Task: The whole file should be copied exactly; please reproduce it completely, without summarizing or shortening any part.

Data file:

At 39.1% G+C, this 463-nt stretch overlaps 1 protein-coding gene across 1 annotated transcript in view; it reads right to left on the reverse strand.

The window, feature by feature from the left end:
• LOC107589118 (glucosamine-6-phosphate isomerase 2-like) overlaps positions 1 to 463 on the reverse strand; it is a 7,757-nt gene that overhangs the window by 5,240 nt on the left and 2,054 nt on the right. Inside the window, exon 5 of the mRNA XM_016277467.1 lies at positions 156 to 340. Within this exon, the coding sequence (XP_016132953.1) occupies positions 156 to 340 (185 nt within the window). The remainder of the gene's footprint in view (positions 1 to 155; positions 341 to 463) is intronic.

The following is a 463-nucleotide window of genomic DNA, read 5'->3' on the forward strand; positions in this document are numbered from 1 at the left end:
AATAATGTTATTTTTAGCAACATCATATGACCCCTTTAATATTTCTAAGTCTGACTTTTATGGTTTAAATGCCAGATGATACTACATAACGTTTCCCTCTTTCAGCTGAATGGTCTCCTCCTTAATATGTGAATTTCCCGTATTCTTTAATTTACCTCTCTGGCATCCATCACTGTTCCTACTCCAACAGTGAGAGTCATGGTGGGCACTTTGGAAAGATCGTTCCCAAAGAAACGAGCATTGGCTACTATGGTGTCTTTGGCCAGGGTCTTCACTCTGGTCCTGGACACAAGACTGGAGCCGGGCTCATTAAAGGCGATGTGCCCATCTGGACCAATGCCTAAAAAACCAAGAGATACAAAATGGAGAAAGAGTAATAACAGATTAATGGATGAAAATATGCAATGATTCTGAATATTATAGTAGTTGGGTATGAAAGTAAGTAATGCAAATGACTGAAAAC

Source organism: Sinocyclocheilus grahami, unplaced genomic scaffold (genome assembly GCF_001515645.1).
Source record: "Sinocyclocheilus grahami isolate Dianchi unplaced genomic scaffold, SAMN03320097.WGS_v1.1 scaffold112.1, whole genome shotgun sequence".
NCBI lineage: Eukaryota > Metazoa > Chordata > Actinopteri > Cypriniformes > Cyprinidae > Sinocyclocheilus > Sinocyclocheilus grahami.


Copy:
At 39.1% G+C, this 463-nt stretch overlaps 1 protein-coding gene across 1 annotated transcript in view; it reads right to left on the reverse strand.

The window, feature by feature from the left end:
• LOC107589118 (glucosamine-6-phosphate isomerase 2-like) overlaps positions 1 to 463 on the reverse strand; it is a 7,757-nt gene that overhangs the window by 5,240 nt on the left and 2,054 nt on the right. Inside the window, exon 5 of the mRNA XM_016277467.1 lies at positions 156 to 340. Within this exon, the coding sequence (XP_016132953.1) occupies positions 156 to 340 (185 nt within the window). The remainder of the gene's footprint in view (positions 1 to 155; positions 341 to 463) is intronic.

The following is a 463-nucleotide window of genomic DNA, read 5'->3' on the forward strand; positions in this document are numbered from 1 at the left end:
AATAATGTTATTTTTAGCAACATCATATGACCCCTTTAATATTTCTAAGTCTGACTTTTATGGTTTAAATGCCAGATGATACTACATAACGTTTCCCTCTTTCAGCTGAATGGTCTCCTCCTTAATATGTGAATTTCCCGTATTCTTTAATTTACCTCTCTGGCATCCATCACTGTTCCTACTCCAACAGTGAGAGTCATGGTGGGCACTTTGGAAAGATCGTTCCCAAAGAAACGAGCATTGGCTACTATGGTGTCTTTGGCCAGGGTCTTCACTCTGGTCCTGGACACAAGACTGGAGCCGGGCTCATTAAAGGCGATGTGCCCATCTGGACCAATGCCTAAAAAACCAAGAGATACAAAATGGAGAAAGAGTAATAACAGATTAATGGATGAAAATATGCAATGATTCTGAATATTATAGTAGTTGGGTATGAAAGTAAGTAATGCAAATGACTGAAAAC

Source organism: Sinocyclocheilus grahami, unplaced genomic scaffold (genome assembly GCF_001515645.1).
Source record: "Sinocyclocheilus grahami isolate Dianchi unplaced genomic scaffold, SAMN03320097.WGS_v1.1 scaffold112.1, whole genome shotgun sequence".
NCBI lineage: Eukaryota > Metazoa > Chordata > Actinopteri > Cypriniformes > Cyprinidae > Sinocyclocheilus > Sinocyclocheilus grahami.